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City Father Dies : City Hall Proposal Set Into Motion

January 15, 1987|DENISE HAMILTON | Times Staff Writer

The death of Lloyd Lanterman last week, the last survivor of the family that founded La Canada more than 100 years ago, allows the city of La Canada Flintridge to move forward with an ambitious plan to convert his 1.2-acre estate into a combination city hall and community center.

The La Canada Flintridge City Council took the first step in that plan last week when, after being apprised of Lanterman's failing health, it commissioned a 6-month architectural study of the site. Lanterman, who was 89, died of a heart attack Friday at Verdugo Hills Hospital.

Lanterman, who never married, willed his home to the city several years ago on the condition that he be allowed to live there until his death. He was moved to the hospital this month after suffering a stroke, said Eugene V. Burrows, a family friend and trustee for the estate.

City officials said Lanterman's death will not speed up the study.

"The study is very complicated, and we're not going to rush into it," said City Manager Don Otterman.

Plans call for Pasadena architects Spencer & Aroyan Associates to study structural, space, plumbing, electrical wiring and fire-safety needs. City officials said they also will investigate whether converting the home for public use would cause undue noise and traffic in the residential neighborhood. The 12,000-square-foot home is on Encinas Drive.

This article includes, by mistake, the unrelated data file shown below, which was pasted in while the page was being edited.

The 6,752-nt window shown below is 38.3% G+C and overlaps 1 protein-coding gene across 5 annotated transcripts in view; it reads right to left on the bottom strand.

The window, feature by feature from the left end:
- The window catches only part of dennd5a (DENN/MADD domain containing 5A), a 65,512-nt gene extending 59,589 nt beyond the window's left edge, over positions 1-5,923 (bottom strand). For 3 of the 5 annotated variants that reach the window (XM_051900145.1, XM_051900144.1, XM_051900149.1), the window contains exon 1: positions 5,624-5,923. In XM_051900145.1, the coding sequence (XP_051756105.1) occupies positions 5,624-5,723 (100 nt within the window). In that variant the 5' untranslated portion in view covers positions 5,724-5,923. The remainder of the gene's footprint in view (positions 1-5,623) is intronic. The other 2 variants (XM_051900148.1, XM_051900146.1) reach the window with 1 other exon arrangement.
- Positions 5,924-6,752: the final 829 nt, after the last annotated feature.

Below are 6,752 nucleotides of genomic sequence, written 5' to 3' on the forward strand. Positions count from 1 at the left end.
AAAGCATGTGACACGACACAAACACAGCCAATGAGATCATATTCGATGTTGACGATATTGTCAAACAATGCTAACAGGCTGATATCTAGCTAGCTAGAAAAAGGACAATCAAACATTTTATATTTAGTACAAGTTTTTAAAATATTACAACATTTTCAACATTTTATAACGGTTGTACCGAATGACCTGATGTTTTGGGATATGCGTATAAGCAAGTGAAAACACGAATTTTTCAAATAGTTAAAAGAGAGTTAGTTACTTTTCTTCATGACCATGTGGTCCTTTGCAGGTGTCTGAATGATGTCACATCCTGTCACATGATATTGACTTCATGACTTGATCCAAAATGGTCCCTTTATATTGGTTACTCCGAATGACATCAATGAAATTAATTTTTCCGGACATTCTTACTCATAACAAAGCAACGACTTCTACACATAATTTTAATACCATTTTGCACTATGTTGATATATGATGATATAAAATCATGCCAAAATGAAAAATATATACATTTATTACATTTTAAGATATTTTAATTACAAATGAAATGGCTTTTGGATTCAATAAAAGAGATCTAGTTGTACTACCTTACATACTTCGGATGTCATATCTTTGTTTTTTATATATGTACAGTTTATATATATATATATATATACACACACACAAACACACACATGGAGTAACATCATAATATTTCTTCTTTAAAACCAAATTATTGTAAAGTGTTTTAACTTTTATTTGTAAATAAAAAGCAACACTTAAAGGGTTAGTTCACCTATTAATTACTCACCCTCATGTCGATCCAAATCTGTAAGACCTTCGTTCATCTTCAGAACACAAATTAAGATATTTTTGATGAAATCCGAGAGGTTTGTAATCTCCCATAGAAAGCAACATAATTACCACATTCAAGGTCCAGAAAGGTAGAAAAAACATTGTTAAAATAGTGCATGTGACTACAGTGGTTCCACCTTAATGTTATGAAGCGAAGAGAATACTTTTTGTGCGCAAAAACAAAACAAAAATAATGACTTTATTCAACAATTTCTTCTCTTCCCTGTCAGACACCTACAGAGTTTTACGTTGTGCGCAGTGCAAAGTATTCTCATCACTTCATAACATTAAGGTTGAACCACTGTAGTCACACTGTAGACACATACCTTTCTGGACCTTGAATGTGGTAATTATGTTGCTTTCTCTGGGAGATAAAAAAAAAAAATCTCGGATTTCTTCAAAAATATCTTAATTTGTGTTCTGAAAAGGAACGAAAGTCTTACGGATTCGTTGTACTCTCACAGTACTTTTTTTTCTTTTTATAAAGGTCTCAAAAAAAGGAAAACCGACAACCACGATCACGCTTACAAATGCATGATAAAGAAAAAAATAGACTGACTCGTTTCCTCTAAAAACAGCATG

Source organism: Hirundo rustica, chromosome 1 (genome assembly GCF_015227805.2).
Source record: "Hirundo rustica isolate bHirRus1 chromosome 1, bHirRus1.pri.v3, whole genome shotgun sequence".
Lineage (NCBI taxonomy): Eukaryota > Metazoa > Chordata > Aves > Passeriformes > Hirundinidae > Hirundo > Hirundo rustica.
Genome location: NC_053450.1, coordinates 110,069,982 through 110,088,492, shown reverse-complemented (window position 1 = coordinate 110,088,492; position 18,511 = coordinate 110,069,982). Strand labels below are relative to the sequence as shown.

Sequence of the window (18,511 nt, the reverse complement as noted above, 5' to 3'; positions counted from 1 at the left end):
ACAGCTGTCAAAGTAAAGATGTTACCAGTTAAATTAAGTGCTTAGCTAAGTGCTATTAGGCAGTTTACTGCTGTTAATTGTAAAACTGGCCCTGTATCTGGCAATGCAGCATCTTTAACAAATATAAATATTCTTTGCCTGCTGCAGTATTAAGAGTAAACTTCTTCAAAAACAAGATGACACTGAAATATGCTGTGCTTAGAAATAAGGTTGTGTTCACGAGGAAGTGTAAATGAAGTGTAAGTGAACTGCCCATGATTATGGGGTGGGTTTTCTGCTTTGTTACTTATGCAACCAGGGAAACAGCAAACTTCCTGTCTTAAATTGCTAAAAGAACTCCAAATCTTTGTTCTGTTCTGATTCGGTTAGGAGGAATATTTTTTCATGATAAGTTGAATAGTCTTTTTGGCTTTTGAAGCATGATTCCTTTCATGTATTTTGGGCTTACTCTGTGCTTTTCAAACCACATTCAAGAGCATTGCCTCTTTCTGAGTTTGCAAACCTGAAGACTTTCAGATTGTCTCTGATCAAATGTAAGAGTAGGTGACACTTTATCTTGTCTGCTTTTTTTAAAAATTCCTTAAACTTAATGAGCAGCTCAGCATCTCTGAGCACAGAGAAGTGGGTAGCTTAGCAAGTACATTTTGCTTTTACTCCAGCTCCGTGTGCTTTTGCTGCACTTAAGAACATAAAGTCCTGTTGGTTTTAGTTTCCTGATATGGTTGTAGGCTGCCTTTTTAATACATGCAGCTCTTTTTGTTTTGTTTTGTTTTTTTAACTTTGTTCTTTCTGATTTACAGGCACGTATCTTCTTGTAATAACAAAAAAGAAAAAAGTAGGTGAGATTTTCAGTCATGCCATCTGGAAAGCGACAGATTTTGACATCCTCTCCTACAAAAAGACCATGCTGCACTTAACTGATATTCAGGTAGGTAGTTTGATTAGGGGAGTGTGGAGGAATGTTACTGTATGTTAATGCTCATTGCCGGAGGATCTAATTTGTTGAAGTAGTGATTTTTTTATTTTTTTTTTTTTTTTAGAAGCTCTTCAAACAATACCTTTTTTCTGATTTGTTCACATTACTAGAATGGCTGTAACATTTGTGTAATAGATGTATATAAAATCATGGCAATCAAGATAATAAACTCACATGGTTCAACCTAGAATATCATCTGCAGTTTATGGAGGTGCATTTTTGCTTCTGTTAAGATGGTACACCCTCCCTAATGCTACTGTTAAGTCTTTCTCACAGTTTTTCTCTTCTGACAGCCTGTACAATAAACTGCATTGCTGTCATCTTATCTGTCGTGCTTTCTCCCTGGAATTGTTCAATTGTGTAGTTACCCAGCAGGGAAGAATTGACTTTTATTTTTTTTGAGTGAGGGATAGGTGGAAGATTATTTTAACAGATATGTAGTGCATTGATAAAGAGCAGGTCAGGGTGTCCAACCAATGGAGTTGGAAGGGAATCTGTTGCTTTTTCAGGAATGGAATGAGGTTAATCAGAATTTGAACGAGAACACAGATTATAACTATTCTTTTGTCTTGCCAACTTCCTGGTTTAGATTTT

Council members, however, said they are also anxious to find a permanent city hall. The city now pays about $50,000 annually to rent two professional office suites on Foothill Boulevard, Otterman said, adding that: "It makes economic sense for us to get out of here as quickly as we can."

About 60 people attended funeral services for Lanterman Wednesday at the Church of the Lighted Window on Foothill Boulevard. The Lanterman family helped build the church and Lloyd Lanterman served there as church historian.

Community leaders recalled Lloyd Lanterman as a man whose gentle personality was eclipsed by that of his more outspoken brother, Frank Lanterman, who was a state assemblyman.

"Lloyd always kind of lived in the shadow of his brother. He wasn't a public person at all," Otterman said.

Lloyd Lanterman was best known as a mechanical engineer who experimented with steam-driven autos. The Lanterman family arrived in La Canada in 1876, when Dr. Jacob L. Lanterman, Lloyd's grandfather, bought the 6,000-acre eastern part of Rancho La Canada.

Lloyd and Frank Lanterman each owned a half-interest in the La Canada Flintridge estate and planned to leave most of it to their alma mater, USC. But, after Frank Lanterman died in 1981, his brother, fearing that the house might be torn down, changed the will in a complicated series of transactions and bequeathed it to the city of La Canada Flintridge.

To commemorate Lanterman's death, a flag at the city's Memorial Park has flown at half-staff since Friday.

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